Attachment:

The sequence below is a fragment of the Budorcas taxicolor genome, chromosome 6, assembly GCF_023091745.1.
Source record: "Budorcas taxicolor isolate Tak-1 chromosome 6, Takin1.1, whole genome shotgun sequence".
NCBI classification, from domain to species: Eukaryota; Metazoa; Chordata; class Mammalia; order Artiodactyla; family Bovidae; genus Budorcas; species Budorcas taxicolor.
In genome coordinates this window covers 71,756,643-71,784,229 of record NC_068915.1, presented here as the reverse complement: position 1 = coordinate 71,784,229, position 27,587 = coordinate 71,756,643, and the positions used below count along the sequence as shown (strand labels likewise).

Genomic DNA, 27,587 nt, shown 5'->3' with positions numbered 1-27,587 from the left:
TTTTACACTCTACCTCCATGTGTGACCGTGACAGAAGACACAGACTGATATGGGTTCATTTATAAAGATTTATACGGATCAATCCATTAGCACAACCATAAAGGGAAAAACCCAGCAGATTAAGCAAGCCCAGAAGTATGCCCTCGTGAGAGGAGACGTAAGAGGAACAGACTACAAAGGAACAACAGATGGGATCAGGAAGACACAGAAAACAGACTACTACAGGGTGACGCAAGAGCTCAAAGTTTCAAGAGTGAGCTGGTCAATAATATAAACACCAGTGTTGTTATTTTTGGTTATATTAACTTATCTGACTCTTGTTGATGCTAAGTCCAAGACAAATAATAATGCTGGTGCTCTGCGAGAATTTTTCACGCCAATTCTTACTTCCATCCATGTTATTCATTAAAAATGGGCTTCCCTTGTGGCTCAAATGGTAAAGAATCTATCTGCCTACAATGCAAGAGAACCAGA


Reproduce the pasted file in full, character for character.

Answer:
The sequence below is a fragment of the Budorcas taxicolor genome, chromosome 6, assembly GCF_023091745.1.
Source record: "Budorcas taxicolor isolate Tak-1 chromosome 6, Takin1.1, whole genome shotgun sequence".
NCBI classification, from domain to species: Eukaryota; Metazoa; Chordata; class Mammalia; order Artiodactyla; family Bovidae; genus Budorcas; species Budorcas taxicolor.
In genome coordinates this window covers 71,756,643-71,784,229 of record NC_068915.1, presented here as the reverse complement: position 1 = coordinate 71,784,229, position 27,587 = coordinate 71,756,643, and the positions used below count along the sequence as shown (strand labels likewise).

Genomic DNA, 27,587 nt, shown 5'->3' with positions numbered 1-27,587 from the left:
TTTTACACTCTACCTCCATGTGTGACCGTGACAGAAGACACAGACTGATATGGGTTCATTTATAAAGATTTATACGGATCAATCCATTAGCACAACCATAAAGGGAAAAACCCAGCAGATTAAGCAAGCCCAGAAGTATGCCCTCGTGAGAGGAGACGTAAGAGGAACAGACTACAAAGGAACAACAGATGGGATCAGGAAGACACAGAAAACAGACTACTACAGGGTGACGCAAGAGCTCAAAGTTTCAAGAGTGAGCTGGTCAATAATATAAACACCAGTGTTGTTATTTTTGGTTATATTAACTTATCTGACTCTTGTTGATGCTAAGTCCAAGACAAATAATAATGCTGGTGCTCTGCGAGAATTTTTCACGCCAATTCTTACTTCCATCCATGTTATTCATTAAAAATGGGCTTCCCTTGTGGCTCAAATGGTAAAGAATCTATCTGCCTACAATGCAAGAGAACCAGA